Doing it all…
This post is a response to this comment on a post about mothers returning to the workforce. Jen mentioned that I’m a full-time Mom and am simultaneously pursuing my PhD full-time, and asked how I’m able to make this work…
There are so many ways I could answer this question, I feel like it would take a year of posts to do so (or more)! But here are a few of my thoughts. I hope that commenters will add to this list, because I know many of us have experience with balancing motherhood and career aspirations.
- The whole family is committed to my being in school. All of us have had to learn to make choices based on this–so it’s not all on my shoulders to do it all.
- I started back to school part-time until my kids were in school themselves. I took a class here and there-at community colleges, universities, etc. I kept in mind some of the requirements I would need for the PhD (e.g. an additional foreign language), took classes for fun, and also took classes with professors who could write me good letters of recommendation for my grad school applications (meaning: when possible I studied with tenured faculty rather than lecturers or TAs). I “worked the system” by talking to counselors and learning that I would be automatically readmitted to the university where I did my undergrad if I applied as a second baccalaureate. So I took classes under the pretense of getting yet another bachelor’s degree as I familiarized myself with the department where I’d be applying for my PhD. And also during this time I got special permission to enroll in graduate classes–so by the time I was actually an enrolled PhD student, I already had several of my coursework requirements completed.
- For various reasons my husband and I decided that we wouldn’t use after-school care for our kids so I could return to school. This meant that John chose a job with flexible hours so if/when I needed to be in class in the afternoon after the kids were home from school, he could be with them. When my kids were young, I spent many hours volunteering in their school classes. After I began my PhD program John became the parent volunteer for our family since my time was already stretched thin.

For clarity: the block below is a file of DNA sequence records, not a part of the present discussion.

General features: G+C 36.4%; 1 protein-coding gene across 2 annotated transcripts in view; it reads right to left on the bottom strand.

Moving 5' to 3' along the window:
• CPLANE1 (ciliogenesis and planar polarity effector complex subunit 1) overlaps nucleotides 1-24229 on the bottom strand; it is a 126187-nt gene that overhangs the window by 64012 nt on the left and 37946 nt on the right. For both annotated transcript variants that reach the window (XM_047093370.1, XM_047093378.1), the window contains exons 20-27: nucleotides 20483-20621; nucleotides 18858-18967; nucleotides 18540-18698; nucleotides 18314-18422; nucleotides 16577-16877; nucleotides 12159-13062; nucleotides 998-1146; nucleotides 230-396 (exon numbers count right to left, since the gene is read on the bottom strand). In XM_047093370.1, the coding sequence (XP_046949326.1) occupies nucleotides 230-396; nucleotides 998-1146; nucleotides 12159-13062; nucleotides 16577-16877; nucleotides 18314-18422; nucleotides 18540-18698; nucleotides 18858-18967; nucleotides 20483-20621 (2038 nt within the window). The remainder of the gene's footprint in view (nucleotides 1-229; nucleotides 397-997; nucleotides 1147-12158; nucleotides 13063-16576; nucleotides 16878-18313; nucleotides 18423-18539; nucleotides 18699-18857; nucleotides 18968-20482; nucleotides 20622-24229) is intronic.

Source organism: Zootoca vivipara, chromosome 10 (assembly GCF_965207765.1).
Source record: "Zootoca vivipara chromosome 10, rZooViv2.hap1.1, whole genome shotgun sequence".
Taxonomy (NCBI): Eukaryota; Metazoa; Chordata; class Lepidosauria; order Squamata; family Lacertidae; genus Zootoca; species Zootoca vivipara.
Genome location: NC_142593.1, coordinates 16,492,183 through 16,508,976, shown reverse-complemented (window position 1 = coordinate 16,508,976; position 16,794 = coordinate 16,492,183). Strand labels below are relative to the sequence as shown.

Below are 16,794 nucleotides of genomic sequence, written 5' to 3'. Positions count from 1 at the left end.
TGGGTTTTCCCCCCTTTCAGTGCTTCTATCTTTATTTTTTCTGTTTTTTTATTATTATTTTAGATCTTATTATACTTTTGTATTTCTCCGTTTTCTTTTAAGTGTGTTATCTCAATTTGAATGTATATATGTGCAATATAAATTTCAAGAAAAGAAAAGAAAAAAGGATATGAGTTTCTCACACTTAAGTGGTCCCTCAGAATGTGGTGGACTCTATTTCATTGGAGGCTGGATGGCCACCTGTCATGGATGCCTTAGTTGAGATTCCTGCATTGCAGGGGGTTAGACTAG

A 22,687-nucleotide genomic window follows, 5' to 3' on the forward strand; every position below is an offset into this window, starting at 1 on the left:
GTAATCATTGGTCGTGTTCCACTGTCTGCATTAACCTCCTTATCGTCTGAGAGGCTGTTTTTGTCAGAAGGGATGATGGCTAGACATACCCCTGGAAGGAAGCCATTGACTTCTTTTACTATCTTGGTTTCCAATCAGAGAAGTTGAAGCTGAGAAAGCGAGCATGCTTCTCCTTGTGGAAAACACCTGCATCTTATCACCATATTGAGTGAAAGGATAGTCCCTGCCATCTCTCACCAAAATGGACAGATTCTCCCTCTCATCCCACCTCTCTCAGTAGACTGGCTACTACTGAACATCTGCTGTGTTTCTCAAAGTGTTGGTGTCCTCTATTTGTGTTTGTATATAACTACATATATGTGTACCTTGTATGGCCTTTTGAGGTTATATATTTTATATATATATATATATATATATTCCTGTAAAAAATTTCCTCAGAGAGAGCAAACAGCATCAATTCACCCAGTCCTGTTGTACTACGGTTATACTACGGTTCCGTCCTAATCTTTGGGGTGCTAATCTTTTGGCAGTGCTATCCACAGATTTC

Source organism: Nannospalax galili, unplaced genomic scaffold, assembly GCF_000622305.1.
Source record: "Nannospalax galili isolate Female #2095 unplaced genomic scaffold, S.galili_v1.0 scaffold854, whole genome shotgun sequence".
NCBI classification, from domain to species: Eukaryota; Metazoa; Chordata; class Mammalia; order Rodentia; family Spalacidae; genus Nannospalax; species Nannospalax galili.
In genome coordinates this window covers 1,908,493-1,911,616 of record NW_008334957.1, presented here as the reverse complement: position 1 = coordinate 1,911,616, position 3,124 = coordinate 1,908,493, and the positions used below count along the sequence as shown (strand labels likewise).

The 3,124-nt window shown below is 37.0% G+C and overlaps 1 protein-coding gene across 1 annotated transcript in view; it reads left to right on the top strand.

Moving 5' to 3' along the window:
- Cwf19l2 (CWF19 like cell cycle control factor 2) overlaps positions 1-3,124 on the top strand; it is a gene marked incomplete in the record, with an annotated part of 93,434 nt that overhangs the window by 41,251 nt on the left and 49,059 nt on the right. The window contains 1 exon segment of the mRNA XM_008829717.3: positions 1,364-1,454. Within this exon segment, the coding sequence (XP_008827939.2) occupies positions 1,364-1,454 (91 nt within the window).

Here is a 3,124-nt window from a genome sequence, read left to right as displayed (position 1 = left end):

- I simplified other aspects of my life so I could focus on school & family. We moved into a small apartment on campus so all of my classes, our kids’ school, and John’s work were all within a few blocks of each other. This meant no commute time, ease of dealing with emergencies, etc. Most importantly, moving to a smaller home meant less stuff to clean and manage–which has been a huge timesaver for me because although we share household duties, the bulk of them still tend to be mine.
- We don’t have a TV. This may seem odd on this list, but it means there’s no temptation to waste time watching it, and it reduces the amount of distractions and information that enters my life. Meaning: if I don’t know the movies that are coming out, I’m not likely to “need” to watch them. Also, my kids are far less “commercialized” than most and can read for hours (that’s what they’re both doing while I write this post–my daughter just now finished reading Animal Farm and I can see the wheels turning in her head as she’s trying to make sense of her experience with it–adorable!). We do school together–in the afternoons/evenings the kids do their homework while I do mine. It bonds us together as a family to all by studying and working hard on our goals.